For months, people have wondered when Tiger Woods would be healthy enough to return to the PGA TOUR. Some have even suggested his body could be so broken he might not ever tee it up again.
Woods appeared to put an end to that speculation on Wednesday, announcing he hopes to play in the Safeway Open, Oct. 13-16 in Napa, California. The tournament, the 2016-17 PGA TOUR season opener, would mark Woods’ first competitive rounds in 14 months.
‘My rehabilitation is to the point where I’m comfortable making plans, but I still have work to do,’ Tiger said on his website. ‘Whether I can play depends on my continued progress and recovery. My hope is to have my game ready to go.’
He also hopes to play in the Turkish Airlines Open, held Nov. 3-6 in Antalya, Turkey, and the Hero World Challenge, which will be contested in the Bahamas Dec. 1-4. In addition, Woods will serve as an assistant captain for Davis Love III at the Ryder Cup to be played Sept. 30-Oct. 2 at Hazeltine National.
His appearance at the Safeway Open would be his second at that tournament. He played in 2011, tying for 30th.
‘It could be a fun fall,’ Woods said in his statement. ‘It was difficult missing tournaments that are important to me, but this time I was smart about my recovery and didn’t rush it.’
World No. 1 Jason Day, during his Wednesday news conference at this week’s BMW Championship, was glad to hear of Tiger’s return.
‘It’s great,’ Day said. ‘There’s probably a lot of anticipation to see how the state of his game is and I’m definitely looking forward to watching those tournaments and seeing how his body holds up and how the mental side and obviously the golf side of things hold up as well.’
Woods’ last competitive appearance came at the 2015 Wyndham Championship where he held a share of the 36-hole lead and ended up tied for 10th. There were times, though, when he appeared to limp slightly, and three weeks later, Woods revealed he had to have a second microdiscectomy surgery.
The first time Woods had the procedure, which was to alleviate a pinched nerve in his neck, was in April 2014. He was sidelined until July, missing the season’s first two majors, before returning to play in the Quicken Loans National he hosts.
Woods had hoped for a similarly quick recovery and rehabilitation after his second surgery in September 2015, announcing that he expected to return to the TOUR early this year. But that timetable went out the window when he had to have a follow-up procedure in late October 2015, his third on his back in 20 months.
In early December, about three weeks prior to his 40th birthday, Woods met with the media at the Hero World Challenge, which benefits his charitable foundation. At that point, he had not started rehab and was taking things day-by-day.
‘Where is the light at the end of the tunnel,’ he wondered aloud. ‘I don’t know.’
In March, Woods wrote on his website that he had begun chipping and putting, as well as hitting 9-irons. He said he needed to get stronger and more flexible.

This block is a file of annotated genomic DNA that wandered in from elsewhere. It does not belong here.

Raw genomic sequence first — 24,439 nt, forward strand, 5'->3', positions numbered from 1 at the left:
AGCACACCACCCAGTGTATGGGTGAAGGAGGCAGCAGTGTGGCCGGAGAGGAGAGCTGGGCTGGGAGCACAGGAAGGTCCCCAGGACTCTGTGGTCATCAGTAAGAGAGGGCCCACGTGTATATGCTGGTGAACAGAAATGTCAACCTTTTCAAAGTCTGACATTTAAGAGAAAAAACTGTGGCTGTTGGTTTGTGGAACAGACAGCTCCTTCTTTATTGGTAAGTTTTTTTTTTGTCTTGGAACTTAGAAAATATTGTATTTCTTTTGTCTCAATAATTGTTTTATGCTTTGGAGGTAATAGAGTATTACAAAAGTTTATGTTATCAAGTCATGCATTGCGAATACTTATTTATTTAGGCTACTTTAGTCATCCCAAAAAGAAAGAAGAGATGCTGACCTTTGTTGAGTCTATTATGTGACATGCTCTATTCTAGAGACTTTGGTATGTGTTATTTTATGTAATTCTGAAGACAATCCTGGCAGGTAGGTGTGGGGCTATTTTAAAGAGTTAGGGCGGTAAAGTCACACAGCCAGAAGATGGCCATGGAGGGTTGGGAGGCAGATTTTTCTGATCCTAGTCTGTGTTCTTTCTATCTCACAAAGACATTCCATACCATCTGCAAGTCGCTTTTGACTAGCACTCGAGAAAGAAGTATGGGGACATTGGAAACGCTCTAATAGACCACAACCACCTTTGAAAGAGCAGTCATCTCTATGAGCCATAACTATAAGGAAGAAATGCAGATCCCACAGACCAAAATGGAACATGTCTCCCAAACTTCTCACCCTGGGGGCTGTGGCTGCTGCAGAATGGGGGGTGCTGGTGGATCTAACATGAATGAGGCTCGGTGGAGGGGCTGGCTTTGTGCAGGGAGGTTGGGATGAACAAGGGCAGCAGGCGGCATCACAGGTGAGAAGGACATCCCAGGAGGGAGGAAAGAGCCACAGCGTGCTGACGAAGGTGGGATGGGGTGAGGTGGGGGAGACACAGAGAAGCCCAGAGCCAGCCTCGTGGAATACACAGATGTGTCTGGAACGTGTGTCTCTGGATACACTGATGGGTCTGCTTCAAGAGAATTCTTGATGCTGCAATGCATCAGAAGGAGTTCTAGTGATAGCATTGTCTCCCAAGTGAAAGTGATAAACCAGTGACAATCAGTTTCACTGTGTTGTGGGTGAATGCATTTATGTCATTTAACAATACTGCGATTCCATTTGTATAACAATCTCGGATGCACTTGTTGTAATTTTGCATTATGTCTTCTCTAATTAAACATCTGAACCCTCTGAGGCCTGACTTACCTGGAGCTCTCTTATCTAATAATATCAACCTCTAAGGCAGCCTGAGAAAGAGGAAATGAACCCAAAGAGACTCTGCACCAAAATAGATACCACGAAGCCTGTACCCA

‘While there is no timetable on my return to competitive golf, I want to play this game at the highest level again. In order to do that, I have to get healthy,’ he wrote.
In recent months, there were glimpses of Woods at corporate outings and at Bluejack National, the course he is designing outside Houston. A popular video on social media showed Woods bear-hugging an 11-year-old who aced the first hole at the opening of the 10-hole short course there.
Still, Woods announced on April 1 that he would not be playing in the Masters, marking the second time in the last three years that he didn’t play at Augusta National. He did, however, attend the Champions Dinner on Wednesday night.
As it turned out, Woods did not play in any of the four majors for the first time in his professional career, which began 20 years ago this month.
During Day’s rise to world No. 1, he and Woods texted each other frequently, but Day didn’t know of the exact timetable for Tiger’s return until Wednesday.
‘I knew that he was close to coming back and we chatted a little bit,’ Day said. ‘I don’t try and get into too much schedule stuff with him, but we chatted a bit and he felt like he was pretty positive with how the progression was going with his body and he felt like he was starting to make the turn with it and obviously if we’re going to see him three times in the fall, that it means that his body’s in good shape.
‘So I think the hardest thing for him is just to try and get the rust out and really get back to game-ready sharpness, which is obviously a difficult thing to do. Although we’re expecting big things from him, I don’t expect too much from him, even though he is Tiger Woods. … Even though you’re one of the greatest of all time, it’s very difficult to kind of get that sharpness back. It should take a few tournaments for him, but hopefully he gets it back pretty quickly and he can get back to, hopefully not to the old ways, but more so closer to the old ways and it would be fun to play against him when he’s at his best.’
Woods, who is four shy of equaling Jack Nicklaus’ record of 18 professional major victories, has not won one of golf’s crown jewels since the 2008, when he captured the U.S. Open, which he played basically on one leg, in an 18-hole playoff. Eight days later doctors used a tendon from his right thigh to repair the torn ACL in his left knee.
Woods, who only made eight starts in 2014 and 11 in 2015, was sidelined by the knee surgery for eight months. The comparisons to his current situation stopped there.
‘My knee, that was easy compared to a nerve,’ Woods said in December. ‘It’s a thousand times easier.’